Comment


                  #11
                  Does anyone know if leaving the controller switched to high speed mode lowers the overall efficiency? So if you're always doing 30mph max at normal mode then put to "high" and continue to stay at 30mph max, is there any more battery drain?

                  Comment


                  • tklop
                    tklop commented
                    Editing a comment
                    I believe it is likely you'd see a drop in efficiency, using the High Speed Mode--but I haven't got any solid test-data or anything to back that up--so I can't say for 100% certainty.

                    You'd use less throttle for the same end-speed too, in High Speed Mode... So maybe it'd work out to the same efficiency after all--just with a more sensitive "twitchy" throttle. But I have the feeling that yes--you would see a drop in efficiency.

                    Best of luck!

                    tklop

                  #12
                  Thanks. Is there a way with the Bluetooth app to set it to High without jumpering the high connection or using a switch?

                  Seems like High is allowing the max rpm the motor can put out. Normal is 80% of that max rpm.

                  I want 100% available at all times and will control my speed through the throttle only. I'm used to a very sensitive throttle and the Domino throttle setup I have with it on normal is much less sensitive so I'm good with it being "20%" more sensitive. Probably...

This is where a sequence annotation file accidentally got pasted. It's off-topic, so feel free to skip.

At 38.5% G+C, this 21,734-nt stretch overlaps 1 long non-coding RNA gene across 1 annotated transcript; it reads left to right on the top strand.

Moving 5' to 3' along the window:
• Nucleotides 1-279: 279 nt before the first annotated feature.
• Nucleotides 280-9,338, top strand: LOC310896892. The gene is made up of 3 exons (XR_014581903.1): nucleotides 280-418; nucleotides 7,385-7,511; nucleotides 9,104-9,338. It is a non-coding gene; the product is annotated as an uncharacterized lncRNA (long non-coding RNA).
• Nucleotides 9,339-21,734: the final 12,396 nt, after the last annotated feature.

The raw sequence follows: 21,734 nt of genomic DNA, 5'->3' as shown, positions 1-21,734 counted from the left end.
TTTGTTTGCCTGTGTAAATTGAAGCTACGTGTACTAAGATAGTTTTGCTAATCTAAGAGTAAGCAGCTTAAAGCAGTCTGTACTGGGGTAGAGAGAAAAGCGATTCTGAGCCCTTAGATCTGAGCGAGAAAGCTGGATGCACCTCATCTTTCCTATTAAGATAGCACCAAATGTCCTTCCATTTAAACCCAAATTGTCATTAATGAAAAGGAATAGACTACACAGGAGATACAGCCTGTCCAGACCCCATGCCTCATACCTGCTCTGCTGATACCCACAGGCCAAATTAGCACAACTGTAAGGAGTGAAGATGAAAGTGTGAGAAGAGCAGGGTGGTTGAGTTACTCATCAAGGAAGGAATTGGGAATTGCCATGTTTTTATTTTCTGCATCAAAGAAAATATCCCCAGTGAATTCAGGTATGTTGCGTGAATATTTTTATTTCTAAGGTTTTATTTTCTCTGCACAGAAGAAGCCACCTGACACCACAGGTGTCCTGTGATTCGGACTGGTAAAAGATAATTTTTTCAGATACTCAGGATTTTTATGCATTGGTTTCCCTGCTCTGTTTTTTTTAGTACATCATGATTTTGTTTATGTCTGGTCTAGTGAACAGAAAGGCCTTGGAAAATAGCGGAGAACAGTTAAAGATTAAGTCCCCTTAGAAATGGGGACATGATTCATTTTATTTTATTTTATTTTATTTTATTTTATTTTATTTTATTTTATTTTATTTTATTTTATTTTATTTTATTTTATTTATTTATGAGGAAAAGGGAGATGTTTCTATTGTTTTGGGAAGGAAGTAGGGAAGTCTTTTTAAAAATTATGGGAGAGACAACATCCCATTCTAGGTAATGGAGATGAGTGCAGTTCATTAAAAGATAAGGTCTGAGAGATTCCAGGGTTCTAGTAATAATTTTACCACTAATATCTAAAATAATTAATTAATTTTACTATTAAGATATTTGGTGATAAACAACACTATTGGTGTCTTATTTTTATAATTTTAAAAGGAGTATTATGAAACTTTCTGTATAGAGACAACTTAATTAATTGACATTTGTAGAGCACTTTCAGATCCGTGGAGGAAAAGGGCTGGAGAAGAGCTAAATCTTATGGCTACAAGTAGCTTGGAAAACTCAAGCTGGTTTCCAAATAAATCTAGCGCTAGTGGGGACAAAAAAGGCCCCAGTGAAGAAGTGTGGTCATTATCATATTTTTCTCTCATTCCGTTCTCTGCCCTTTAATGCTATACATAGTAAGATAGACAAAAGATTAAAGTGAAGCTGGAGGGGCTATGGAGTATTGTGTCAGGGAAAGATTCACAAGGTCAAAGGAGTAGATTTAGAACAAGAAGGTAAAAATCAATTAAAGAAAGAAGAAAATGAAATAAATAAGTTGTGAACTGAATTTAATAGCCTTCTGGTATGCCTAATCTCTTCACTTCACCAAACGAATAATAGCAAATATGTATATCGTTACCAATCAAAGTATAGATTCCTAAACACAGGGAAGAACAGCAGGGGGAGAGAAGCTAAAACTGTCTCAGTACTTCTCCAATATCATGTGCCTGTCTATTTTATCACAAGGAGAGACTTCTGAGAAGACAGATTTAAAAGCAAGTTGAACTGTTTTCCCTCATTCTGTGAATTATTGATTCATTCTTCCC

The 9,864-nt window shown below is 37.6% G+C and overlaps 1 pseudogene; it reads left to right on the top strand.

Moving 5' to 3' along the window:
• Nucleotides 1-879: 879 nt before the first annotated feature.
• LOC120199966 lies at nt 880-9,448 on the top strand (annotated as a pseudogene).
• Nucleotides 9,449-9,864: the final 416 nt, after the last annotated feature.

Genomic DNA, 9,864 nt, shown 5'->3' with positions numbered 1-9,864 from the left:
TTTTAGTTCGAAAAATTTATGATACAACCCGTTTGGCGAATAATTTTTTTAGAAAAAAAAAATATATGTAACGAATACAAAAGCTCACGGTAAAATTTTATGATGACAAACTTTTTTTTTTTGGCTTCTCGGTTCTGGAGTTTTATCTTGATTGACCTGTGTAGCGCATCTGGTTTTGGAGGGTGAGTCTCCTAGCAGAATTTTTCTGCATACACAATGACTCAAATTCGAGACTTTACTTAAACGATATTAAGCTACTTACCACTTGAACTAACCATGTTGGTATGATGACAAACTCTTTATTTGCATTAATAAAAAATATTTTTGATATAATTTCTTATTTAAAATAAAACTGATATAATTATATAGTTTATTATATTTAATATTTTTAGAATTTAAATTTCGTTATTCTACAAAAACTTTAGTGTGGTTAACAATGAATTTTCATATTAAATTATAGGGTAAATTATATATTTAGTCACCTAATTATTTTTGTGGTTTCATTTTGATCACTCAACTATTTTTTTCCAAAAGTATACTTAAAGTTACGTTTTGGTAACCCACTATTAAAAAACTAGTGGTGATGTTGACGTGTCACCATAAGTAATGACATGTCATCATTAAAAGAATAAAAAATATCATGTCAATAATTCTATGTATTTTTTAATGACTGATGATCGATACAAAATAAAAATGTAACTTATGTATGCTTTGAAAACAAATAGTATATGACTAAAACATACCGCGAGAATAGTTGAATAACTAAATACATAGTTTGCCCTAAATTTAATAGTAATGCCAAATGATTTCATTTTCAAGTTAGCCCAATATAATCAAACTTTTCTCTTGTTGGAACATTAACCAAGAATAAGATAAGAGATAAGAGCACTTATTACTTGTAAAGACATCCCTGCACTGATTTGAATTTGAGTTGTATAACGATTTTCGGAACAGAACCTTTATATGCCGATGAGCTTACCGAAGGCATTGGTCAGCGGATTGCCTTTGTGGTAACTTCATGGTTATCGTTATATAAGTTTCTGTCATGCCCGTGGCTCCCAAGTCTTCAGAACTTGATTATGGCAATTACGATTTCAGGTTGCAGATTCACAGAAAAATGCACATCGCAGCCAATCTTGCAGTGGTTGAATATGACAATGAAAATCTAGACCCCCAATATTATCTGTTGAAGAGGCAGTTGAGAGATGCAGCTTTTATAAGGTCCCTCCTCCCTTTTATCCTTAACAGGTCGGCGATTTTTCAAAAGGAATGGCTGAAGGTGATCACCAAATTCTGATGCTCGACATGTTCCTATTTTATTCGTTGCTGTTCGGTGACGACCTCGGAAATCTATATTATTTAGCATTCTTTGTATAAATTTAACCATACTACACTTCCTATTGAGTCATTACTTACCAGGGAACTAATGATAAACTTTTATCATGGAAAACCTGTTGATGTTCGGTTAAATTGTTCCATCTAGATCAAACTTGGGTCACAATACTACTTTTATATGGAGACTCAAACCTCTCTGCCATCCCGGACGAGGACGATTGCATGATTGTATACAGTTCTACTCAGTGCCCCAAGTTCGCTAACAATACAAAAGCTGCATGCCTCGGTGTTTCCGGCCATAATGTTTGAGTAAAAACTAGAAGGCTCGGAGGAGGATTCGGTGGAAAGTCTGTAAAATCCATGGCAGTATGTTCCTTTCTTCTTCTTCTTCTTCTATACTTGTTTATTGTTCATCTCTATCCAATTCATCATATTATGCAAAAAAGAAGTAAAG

To get that do I need to jump the high connection and set something on the bluetooth app? Or just jumper, or just Bluetooth app?

                  Comment


                  • tklop
                    tklop commented
                    Editing a comment
                    My understanding (from Paco--at Cyclone Taiwan--the motors' vendors) is that the motors normal rated maximum-speed is what the controller's "Normal" mode is actually set to. So, "Normal" isn't limiting you to 80% RPM as you're implying--so much as the "High Speed Mode" is allowing you to overspeed the motor--push it 20% past the red-line, so-to-speak.

                    You can adjust the amount of "overspeed" available to you, from within the Bluetooth app. And yes--absolutely--if you don't want to use those lower two speed-settings at all, you could indeed just jumper it to stay in high-speed mode.

                    As I said before--this may work out just fine--but I'm not certain. Personally, I think I'd choose otherwise.

                    The Cyclone--no matter which version you have--will easily propel you plenty fast in its "Normal" mode--it's only a matter of selecting appropriate gearing for your machine. The Cyclone can bust drivetrain parts in "Normal" mode--hell, it can in "Low-Speed Mode" if you're really trying to bust things. Forty, fifty miles-per-hour isn't impossible--in "Normal" speed mode. Seems if you set everything up that way--in "Normal Mode" --where the motor is happy running sustained at WOT (Wide Open Throttle)---shouldn't that be enough? And then--you'll still have "High-Speed Mode" on-tap for volcano-escaping speed or the like--and since you'll only use that mode ever so briefly, it won't cause much--if any harm at all...